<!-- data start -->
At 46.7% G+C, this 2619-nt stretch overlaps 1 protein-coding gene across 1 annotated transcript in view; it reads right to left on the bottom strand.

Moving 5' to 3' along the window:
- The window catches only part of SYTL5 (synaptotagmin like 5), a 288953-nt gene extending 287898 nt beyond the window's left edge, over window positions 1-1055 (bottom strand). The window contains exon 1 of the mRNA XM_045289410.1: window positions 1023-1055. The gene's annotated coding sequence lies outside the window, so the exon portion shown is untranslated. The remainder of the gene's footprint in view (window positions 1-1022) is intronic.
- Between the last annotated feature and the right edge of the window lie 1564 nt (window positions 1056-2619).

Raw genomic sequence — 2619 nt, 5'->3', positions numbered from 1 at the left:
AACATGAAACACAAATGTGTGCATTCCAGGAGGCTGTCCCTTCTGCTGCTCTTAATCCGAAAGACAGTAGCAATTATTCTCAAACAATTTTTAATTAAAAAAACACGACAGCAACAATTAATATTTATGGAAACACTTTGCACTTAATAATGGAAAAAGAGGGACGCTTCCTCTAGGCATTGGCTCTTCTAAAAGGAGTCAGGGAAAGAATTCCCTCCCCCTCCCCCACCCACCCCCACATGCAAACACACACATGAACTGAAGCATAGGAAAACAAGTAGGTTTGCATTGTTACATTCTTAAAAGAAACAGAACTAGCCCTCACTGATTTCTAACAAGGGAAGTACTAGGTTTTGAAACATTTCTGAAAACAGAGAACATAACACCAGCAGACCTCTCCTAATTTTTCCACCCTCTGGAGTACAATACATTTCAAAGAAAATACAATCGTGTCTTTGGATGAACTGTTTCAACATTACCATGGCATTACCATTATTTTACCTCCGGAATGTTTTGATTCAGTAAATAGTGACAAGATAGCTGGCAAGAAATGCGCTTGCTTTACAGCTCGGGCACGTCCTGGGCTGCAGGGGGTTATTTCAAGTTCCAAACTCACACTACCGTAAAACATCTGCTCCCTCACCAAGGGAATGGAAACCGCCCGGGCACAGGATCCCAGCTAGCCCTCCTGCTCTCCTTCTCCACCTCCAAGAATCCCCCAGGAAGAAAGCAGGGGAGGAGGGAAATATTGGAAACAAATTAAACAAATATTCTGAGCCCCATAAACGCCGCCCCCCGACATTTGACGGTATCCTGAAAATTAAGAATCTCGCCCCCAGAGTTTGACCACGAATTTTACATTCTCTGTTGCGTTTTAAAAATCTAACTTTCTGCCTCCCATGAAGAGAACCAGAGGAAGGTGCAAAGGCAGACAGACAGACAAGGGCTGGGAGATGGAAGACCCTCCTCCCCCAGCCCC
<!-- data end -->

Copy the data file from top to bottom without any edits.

At 46.7% G+C, this 2619-nt stretch overlaps 1 protein-coding gene across 1 annotated transcript in view; it reads right to left on the bottom strand.

Moving 5' to 3' along the window:
- The window catches only part of SYTL5 (synaptotagmin like 5), a 288953-nt gene extending 287898 nt beyond the window's left edge, over window positions 1-1055 (bottom strand). The window contains exon 1 of the mRNA XM_045289410.1: window positions 1023-1055. The gene's annotated coding sequence lies outside the window, so the exon portion shown is untranslated. The remainder of the gene's footprint in view (window positions 1-1022) is intronic.
- Between the last annotated feature and the right edge of the window lie 1564 nt (window positions 1056-2619).

Raw genomic sequence — 2619 nt, 5'->3', positions numbered from 1 at the left:
AACATGAAACACAAATGTGTGCATTCCAGGAGGCTGTCCCTTCTGCTGCTCTTAATCCGAAAGACAGTAGCAATTATTCTCAAACAATTTTTAATTAAAAAAACACGACAGCAACAATTAATATTTATGGAAACACTTTGCACTTAATAATGGAAAAAGAGGGACGCTTCCTCTAGGCATTGGCTCTTCTAAAAGGAGTCAGGGAAAGAATTCCCTCCCCCTCCCCCACCCACCCCCACATGCAAACACACACATGAACTGAAGCATAGGAAAACAAGTAGGTTTGCATTGTTACATTCTTAAAAGAAACAGAACTAGCCCTCACTGATTTCTAACAAGGGAAGTACTAGGTTTTGAAACATTTCTGAAAACAGAGAACATAACACCAGCAGACCTCTCCTAATTTTTCCACCCTCTGGAGTACAATACATTTCAAAGAAAATACAATCGTGTCTTTGGATGAACTGTTTCAACATTACCATGGCATTACCATTATTTTACCTCCGGAATGTTTTGATTCAGTAAATAGTGACAAGATAGCTGGCAAGAAATGCGCTTGCTTTACAGCTCGGGCACGTCCTGGGCTGCAGGGGGTTATTTCAAGTTCCAAACTCACACTACCGTAAAACATCTGCTCCCTCACCAAGGGAATGGAAACCGCCCGGGCACAGGATCCCAGCTAGCCCTCCTGCTCTCCTTCTCCACCTCCAAGAATCCCCCAGGAAGAAAGCAGGGGAGGAGGGAAATATTGGAAACAAATTAAACAAATATTCTGAGCCCCATAAACGCCGCCCCCCGACATTTGACGGTATCCTGAAAATTAAGAATCTCGCCCCCAGAGTTTGACCACGAATTTTACATTCTCTGTTGCGTTTTAAAAATCTAACTTTCTGCCTCCCATGAAGAGAACCAGAGGAAGGTGCAAAGGCAGACAGACAGACAAGGGCTGGGAGATGGAAGACCCTCCTCCCCCAGCCCC